Yeah. Although “Gravity’s Gone” is a verse/chorus—“Gravity’s Gone” is actually short too. He actually got one in under four minutes finally. We’ve got a bunch of three and a half minute songs this time. And a couple of six-minute songs. So it’s a much more concise record. There’s only two songs that break the five-minute barrier on this record.
Tightening up the ship, huh?
It’s definitely a tight ship. The whole record after it’s mastered is probably gonna clock in at about 46 minutes. And I think that’s good for a change. Our records tend to sprawl and be long and probably long-winded at times and certainly messy and unfocused at times. And I don’t necessarily say that’s a bad thing, but I’d hate for that to be all that we do. David Barbe was really pushing for the 42-minute Let It Bleed length. But we’d already left four songs out to get it down to this size and it does feel like its hauling ass, and I really like that, it’s a very fast-paced record.
And I think the title sums up the record really well. Cooley argued though, about the title. He thought it was too obvious. ’Cause it really does kind of sum it up, sort of the dualities of where we’re at right now in our lives. A lot of really good stuff has happened in the last couple of years and especially in the last year. Cooley’s having a second child today. I expect to hear from him in the next few hours, and we're gonna find out whether it’s a boy or a girl.
Another thing I noticed that I was kind of laughing about was that you called the last one The Dirty South and this one’s A Blessing And A Curse, and I was thinking that Jay-Z’s got that album called The Gift And The Curse. That’s two hip-hop titles in a row.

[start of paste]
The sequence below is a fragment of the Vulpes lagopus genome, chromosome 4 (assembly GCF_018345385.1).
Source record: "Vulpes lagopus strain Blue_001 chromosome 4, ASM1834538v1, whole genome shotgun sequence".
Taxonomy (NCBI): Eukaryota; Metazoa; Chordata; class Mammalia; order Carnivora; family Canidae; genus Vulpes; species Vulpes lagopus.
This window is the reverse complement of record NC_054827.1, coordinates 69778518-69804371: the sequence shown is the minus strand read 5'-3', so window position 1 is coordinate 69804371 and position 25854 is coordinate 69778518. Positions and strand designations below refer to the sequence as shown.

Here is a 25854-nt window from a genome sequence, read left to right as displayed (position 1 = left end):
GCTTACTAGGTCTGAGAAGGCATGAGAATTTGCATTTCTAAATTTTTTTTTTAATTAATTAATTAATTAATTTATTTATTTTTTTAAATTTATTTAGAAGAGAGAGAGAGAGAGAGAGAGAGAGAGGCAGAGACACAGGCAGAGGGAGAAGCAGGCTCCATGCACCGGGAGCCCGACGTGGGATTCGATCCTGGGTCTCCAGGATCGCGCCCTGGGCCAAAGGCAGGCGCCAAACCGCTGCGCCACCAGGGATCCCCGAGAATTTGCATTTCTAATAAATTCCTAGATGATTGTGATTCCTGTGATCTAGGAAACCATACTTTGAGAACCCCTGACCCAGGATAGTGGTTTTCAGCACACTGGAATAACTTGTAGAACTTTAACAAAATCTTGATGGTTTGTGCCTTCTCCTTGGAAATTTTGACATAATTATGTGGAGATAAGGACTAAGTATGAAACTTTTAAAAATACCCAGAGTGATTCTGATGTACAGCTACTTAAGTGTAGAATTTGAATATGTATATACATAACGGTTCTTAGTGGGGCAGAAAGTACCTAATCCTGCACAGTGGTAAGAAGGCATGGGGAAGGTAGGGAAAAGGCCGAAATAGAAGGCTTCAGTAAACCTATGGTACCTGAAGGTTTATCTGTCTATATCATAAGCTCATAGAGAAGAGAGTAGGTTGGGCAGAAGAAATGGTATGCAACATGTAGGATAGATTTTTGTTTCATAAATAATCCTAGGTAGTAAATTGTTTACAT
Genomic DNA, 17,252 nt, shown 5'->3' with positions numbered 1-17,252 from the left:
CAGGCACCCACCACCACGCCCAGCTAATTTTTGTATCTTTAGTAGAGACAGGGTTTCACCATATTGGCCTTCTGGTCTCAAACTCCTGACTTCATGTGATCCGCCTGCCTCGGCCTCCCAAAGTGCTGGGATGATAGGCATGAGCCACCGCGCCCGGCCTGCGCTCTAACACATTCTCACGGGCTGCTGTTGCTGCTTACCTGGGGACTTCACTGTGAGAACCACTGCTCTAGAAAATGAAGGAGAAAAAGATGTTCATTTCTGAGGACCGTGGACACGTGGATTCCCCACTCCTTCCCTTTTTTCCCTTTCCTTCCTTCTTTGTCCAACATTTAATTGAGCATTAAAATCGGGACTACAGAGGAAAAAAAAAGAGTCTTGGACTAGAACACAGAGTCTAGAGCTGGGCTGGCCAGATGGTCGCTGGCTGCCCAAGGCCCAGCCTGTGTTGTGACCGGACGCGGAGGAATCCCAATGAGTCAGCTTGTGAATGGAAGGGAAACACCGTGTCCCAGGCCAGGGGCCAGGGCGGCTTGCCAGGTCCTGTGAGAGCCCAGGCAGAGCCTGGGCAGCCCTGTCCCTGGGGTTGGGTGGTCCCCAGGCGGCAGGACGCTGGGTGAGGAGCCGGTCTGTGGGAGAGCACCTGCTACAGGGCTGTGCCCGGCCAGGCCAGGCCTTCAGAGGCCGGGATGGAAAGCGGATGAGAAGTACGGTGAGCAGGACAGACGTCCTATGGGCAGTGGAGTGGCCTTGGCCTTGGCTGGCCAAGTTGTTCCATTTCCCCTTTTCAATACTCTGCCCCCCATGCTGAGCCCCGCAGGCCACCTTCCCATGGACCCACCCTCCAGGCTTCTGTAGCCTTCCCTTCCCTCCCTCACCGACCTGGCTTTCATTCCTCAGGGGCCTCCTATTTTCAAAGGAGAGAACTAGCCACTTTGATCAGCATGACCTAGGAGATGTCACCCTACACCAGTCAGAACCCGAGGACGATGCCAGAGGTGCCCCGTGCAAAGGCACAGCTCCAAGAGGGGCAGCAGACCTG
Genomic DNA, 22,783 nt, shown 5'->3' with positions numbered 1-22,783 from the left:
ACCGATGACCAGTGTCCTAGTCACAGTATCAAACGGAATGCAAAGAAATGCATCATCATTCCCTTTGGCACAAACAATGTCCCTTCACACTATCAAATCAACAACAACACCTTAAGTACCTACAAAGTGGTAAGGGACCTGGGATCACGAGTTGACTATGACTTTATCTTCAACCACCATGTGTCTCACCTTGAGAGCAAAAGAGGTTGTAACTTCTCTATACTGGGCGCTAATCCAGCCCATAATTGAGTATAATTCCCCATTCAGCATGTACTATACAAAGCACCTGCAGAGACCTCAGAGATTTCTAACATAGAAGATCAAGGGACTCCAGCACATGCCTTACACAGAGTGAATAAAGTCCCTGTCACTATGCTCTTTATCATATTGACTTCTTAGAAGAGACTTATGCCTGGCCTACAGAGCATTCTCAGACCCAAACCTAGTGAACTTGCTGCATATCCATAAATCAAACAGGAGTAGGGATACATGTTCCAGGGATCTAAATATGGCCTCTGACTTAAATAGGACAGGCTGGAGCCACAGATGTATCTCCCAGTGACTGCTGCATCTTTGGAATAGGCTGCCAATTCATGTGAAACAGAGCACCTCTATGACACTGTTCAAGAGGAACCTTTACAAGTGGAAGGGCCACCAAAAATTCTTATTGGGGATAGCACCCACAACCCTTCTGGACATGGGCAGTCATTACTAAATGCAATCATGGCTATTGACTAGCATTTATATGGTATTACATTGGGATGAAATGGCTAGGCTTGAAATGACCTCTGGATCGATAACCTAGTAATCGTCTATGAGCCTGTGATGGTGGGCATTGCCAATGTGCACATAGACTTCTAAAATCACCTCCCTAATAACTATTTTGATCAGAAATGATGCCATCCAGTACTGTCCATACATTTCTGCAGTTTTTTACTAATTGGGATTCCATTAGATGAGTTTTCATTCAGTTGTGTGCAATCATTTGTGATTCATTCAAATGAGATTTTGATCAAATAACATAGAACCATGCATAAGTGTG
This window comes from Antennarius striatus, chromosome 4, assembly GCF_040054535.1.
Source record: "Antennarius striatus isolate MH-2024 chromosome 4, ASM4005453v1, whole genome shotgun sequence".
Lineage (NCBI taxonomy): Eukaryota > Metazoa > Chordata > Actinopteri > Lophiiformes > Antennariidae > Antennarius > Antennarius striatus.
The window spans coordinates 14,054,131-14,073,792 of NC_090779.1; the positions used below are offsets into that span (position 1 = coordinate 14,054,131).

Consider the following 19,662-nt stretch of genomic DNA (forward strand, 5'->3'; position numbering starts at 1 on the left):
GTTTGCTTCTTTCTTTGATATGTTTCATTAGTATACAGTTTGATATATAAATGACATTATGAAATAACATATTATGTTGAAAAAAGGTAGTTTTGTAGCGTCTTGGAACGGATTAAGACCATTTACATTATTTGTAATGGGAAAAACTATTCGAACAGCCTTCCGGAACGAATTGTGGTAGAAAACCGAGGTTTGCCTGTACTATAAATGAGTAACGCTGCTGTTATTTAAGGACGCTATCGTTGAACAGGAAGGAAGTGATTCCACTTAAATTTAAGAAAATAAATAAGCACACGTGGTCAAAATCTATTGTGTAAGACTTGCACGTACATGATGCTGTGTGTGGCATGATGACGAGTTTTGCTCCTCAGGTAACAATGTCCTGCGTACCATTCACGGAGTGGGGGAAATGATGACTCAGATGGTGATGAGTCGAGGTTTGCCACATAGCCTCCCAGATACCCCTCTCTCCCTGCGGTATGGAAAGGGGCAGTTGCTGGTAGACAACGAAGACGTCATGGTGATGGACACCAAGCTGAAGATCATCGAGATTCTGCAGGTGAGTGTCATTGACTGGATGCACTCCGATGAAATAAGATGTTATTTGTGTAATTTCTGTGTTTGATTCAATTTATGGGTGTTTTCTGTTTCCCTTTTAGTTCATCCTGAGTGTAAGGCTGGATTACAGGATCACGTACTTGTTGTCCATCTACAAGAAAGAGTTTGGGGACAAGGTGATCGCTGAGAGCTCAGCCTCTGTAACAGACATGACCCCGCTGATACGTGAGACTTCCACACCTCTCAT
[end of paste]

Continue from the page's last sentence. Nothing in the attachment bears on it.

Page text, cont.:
Well I wasn’t thinking about that, I don’t have that Jay-Z record. I’ve got the one with the Annie song—which I love—and I’ve got the Black Album, which I think’s phenomenal. I was kidding people when we were making the record that we were gonna call it Modern Rock Opera cause, really, the first half of it sounds as close to radio-friendly that you could ever imagine our band being without us really—I don’t know, I don’t listen to the radio, I don’t know what radio sounds like now, but it sounds like radio would sound like to me. It sounds more like that than anything we’ve done before.
You gonna be buying that new Darkness album?
I haven’t heard it yet, but I want to. I love that shit, that’s all fine with me. I’ve really enjoyed the new My Morning Jacket record and then I heard the new Centromatic record, and holy shit, it’s just unbelievable.
Is there anything special planned for those shows you’re doing with Centromatic in Boulder?
I don’t know, there’s no telling what will happen, we’re best friends and they’re our favorite band. Everyone in our band will say that they’re our favorite band. We’re all united on that. So I’m sure something will happen, but we don’t have anything planned yet.
[During our phone conversation, Patterson took a call from Mike Cooley, who announced the birth of his second boy, Lucas Spencer Cooley. Congrats and best wishes to the Cooley family and everyone at DBT.]